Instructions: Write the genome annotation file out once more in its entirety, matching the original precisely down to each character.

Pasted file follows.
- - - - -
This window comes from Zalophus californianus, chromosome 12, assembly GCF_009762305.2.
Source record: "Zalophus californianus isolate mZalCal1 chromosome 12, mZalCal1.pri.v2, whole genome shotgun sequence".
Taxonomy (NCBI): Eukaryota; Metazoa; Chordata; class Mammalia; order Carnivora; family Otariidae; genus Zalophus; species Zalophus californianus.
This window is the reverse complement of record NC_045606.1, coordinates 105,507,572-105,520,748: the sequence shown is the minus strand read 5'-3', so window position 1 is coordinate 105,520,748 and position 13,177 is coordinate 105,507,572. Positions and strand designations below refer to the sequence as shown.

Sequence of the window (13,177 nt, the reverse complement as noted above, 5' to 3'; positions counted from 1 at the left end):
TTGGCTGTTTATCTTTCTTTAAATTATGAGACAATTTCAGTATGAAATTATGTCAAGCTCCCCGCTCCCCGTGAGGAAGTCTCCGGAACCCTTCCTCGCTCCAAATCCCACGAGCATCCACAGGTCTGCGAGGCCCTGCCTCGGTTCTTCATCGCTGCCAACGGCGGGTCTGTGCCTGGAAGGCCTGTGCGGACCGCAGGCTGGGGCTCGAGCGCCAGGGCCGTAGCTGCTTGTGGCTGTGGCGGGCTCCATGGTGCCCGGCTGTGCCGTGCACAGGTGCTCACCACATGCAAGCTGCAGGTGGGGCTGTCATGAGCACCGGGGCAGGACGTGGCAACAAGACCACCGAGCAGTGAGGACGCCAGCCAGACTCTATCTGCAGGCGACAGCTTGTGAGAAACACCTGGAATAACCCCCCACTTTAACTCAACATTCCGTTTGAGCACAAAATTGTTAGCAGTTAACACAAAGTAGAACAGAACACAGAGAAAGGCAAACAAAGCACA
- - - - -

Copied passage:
This window comes from Zalophus californianus, chromosome 12, assembly GCF_009762305.2.
Source record: "Zalophus californianus isolate mZalCal1 chromosome 12, mZalCal1.pri.v2, whole genome shotgun sequence".
Taxonomy (NCBI): Eukaryota; Metazoa; Chordata; class Mammalia; order Carnivora; family Otariidae; genus Zalophus; species Zalophus californianus.
This window is the reverse complement of record NC_045606.1, coordinates 105,507,572-105,520,748: the sequence shown is the minus strand read 5'-3', so window position 1 is coordinate 105,520,748 and position 13,177 is coordinate 105,507,572. Positions and strand designations below refer to the sequence as shown.

Sequence of the window (13,177 nt, the reverse complement as noted above, 5' to 3'; positions counted from 1 at the left end):
TTGGCTGTTTATCTTTCTTTAAATTATGAGACAATTTCAGTATGAAATTATGTCAAGCTCCCCGCTCCCCGTGAGGAAGTCTCCGGAACCCTTCCTCGCTCCAAATCCCACGAGCATCCACAGGTCTGCGAGGCCCTGCCTCGGTTCTTCATCGCTGCCAACGGCGGGTCTGTGCCTGGAAGGCCTGTGCGGACCGCAGGCTGGGGCTCGAGCGCCAGGGCCGTAGCTGCTTGTGGCTGTGGCGGGCTCCATGGTGCCCGGCTGTGCCGTGCACAGGTGCTCACCACATGCAAGCTGCAGGTGGGGCTGTCATGAGCACCGGGGCAGGACGTGGCAACAAGACCACCGAGCAGTGAGGACGCCAGCCAGACTCTATCTGCAGGCGACAGCTTGTGAGAAACACCTGGAATAACCCCCCACTTTAACTCAACATTCCGTTTGAGCACAAAATTGTTAGCAGTTAACACAAAGTAGAACAGAACACAGAGAAAGGCAAACAAAGCACA